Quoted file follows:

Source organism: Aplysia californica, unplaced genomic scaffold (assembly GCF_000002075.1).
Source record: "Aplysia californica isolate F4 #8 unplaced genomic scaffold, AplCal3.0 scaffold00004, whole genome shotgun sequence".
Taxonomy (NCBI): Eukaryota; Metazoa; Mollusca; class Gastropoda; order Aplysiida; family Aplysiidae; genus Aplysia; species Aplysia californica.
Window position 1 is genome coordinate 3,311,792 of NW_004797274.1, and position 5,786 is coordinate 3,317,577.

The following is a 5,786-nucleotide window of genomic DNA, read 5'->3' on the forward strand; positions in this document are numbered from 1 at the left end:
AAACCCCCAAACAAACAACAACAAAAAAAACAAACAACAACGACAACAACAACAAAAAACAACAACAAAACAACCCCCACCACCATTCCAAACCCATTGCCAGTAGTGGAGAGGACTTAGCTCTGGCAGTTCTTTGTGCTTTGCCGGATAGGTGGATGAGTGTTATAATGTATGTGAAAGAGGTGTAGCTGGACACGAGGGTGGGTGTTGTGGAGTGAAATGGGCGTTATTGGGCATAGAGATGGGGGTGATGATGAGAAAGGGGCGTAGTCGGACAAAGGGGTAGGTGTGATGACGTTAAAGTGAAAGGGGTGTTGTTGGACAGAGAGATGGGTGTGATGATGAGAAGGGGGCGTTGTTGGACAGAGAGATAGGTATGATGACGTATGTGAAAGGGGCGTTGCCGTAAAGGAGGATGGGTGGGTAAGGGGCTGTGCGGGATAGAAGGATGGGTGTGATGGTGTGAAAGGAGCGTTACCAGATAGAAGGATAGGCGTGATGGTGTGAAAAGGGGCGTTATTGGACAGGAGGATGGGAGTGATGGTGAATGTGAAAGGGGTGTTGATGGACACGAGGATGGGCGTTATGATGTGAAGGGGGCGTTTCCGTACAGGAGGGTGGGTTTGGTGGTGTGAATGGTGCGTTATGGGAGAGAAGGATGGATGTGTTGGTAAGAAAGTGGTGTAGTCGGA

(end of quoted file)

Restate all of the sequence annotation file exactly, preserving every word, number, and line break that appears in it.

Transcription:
Source organism: Aplysia californica, unplaced genomic scaffold (assembly GCF_000002075.1).
Source record: "Aplysia californica isolate F4 #8 unplaced genomic scaffold, AplCal3.0 scaffold00004, whole genome shotgun sequence".
Taxonomy (NCBI): Eukaryota; Metazoa; Mollusca; class Gastropoda; order Aplysiida; family Aplysiidae; genus Aplysia; species Aplysia californica.
Window position 1 is genome coordinate 3,311,792 of NW_004797274.1, and position 5,786 is coordinate 3,317,577.

The following is a 5,786-nucleotide window of genomic DNA, read 5'->3' on the forward strand; positions in this document are numbered from 1 at the left end:
AAACCCCCAAACAAACAACAACAAAAAAAACAAACAACAACGACAACAACAACAAAAAACAACAACAAAACAACCCCCACCACCATTCCAAACCCATTGCCAGTAGTGGAGAGGACTTAGCTCTGGCAGTTCTTTGTGCTTTGCCGGATAGGTGGATGAGTGTTATAATGTATGTGAAAGAGGTGTAGCTGGACACGAGGGTGGGTGTTGTGGAGTGAAATGGGCGTTATTGGGCATAGAGATGGGGGTGATGATGAGAAAGGGGCGTAGTCGGACAAAGGGGTAGGTGTGATGACGTTAAAGTGAAAGGGGTGTTGTTGGACAGAGAGATGGGTGTGATGATGAGAAGGGGGCGTTGTTGGACAGAGAGATAGGTATGATGACGTATGTGAAAGGGGCGTTGCCGTAAAGGAGGATGGGTGGGTAAGGGGCTGTGCGGGATAGAAGGATGGGTGTGATGGTGTGAAAGGAGCGTTACCAGATAGAAGGATAGGCGTGATGGTGTGAAAAGGGGCGTTATTGGACAGGAGGATGGGAGTGATGGTGAATGTGAAAGGGGTGTTGATGGACACGAGGATGGGCGTTATGATGTGAAGGGGGCGTTTCCGTACAGGAGGGTGGGTTTGGTGGTGTGAATGGTGCGTTATGGGAGAGAAGGATGGATGTGTTGGTAAGAAAGTGGTGTAGTCGGA